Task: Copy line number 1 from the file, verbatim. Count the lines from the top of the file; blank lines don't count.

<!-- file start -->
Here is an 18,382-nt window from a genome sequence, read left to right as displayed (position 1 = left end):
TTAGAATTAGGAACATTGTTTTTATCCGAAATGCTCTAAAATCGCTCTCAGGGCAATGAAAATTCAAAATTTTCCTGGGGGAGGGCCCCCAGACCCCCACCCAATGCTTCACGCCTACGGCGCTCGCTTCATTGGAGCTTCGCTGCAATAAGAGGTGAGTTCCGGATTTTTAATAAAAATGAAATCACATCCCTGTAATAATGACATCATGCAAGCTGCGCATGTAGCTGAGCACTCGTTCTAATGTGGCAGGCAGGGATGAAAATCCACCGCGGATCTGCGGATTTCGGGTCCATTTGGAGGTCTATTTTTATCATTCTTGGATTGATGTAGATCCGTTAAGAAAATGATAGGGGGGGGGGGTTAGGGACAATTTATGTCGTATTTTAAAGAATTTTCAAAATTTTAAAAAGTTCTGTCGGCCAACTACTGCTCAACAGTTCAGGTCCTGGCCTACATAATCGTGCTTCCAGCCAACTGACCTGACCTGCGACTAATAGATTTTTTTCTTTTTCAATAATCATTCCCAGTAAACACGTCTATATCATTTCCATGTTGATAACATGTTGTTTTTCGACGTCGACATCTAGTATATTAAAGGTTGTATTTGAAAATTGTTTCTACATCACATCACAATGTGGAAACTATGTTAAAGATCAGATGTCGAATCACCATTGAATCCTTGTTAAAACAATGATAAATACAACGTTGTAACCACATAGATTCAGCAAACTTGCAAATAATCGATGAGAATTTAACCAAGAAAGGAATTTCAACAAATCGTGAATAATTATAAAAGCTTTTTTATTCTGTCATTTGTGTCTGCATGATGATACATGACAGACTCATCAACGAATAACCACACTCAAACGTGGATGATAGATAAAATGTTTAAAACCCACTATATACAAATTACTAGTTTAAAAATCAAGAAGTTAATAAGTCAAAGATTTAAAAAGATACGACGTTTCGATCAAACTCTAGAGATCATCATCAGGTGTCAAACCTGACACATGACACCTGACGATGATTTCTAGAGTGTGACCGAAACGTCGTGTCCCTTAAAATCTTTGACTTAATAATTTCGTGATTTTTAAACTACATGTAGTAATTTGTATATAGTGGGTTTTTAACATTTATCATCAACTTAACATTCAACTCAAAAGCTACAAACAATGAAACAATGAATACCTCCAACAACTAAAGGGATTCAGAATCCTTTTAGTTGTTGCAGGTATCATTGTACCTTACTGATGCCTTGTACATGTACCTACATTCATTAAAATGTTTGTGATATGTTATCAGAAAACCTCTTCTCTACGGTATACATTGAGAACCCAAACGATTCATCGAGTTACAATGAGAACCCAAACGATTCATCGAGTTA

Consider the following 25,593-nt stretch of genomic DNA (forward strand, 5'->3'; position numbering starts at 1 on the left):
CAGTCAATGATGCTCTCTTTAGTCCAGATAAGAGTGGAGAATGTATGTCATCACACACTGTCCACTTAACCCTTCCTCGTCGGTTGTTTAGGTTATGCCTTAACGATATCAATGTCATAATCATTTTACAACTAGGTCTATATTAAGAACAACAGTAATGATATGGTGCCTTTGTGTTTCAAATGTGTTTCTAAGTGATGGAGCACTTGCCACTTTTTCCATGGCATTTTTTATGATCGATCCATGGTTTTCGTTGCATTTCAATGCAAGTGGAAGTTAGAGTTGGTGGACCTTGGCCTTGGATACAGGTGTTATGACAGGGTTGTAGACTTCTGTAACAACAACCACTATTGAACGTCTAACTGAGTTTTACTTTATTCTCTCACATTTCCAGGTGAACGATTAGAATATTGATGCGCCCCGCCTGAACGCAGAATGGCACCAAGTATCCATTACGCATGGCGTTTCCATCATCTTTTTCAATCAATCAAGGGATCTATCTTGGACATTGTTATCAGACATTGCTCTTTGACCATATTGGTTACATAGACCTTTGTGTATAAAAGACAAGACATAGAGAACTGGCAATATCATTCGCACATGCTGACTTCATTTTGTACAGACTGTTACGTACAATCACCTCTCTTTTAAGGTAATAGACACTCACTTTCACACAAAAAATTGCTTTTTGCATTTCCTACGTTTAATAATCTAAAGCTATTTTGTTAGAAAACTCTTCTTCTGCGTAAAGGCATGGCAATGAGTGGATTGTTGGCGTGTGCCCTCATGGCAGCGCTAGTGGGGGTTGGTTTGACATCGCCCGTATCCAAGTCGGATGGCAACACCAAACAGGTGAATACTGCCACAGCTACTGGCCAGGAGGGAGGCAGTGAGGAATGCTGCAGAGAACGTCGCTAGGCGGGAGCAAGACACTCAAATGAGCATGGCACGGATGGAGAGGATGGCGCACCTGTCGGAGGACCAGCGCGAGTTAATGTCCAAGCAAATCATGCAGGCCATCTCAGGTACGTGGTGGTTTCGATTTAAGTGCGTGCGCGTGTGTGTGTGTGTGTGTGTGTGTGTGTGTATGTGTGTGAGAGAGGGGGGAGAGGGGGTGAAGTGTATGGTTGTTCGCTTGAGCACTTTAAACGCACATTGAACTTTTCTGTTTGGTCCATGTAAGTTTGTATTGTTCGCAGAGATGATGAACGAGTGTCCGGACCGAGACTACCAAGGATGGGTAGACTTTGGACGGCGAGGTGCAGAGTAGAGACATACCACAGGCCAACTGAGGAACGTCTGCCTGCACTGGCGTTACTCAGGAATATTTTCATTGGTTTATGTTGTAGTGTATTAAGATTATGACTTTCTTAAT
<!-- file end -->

Here is an 18,382-nt window from a genome sequence, read left to right as displayed (position 1 = left end):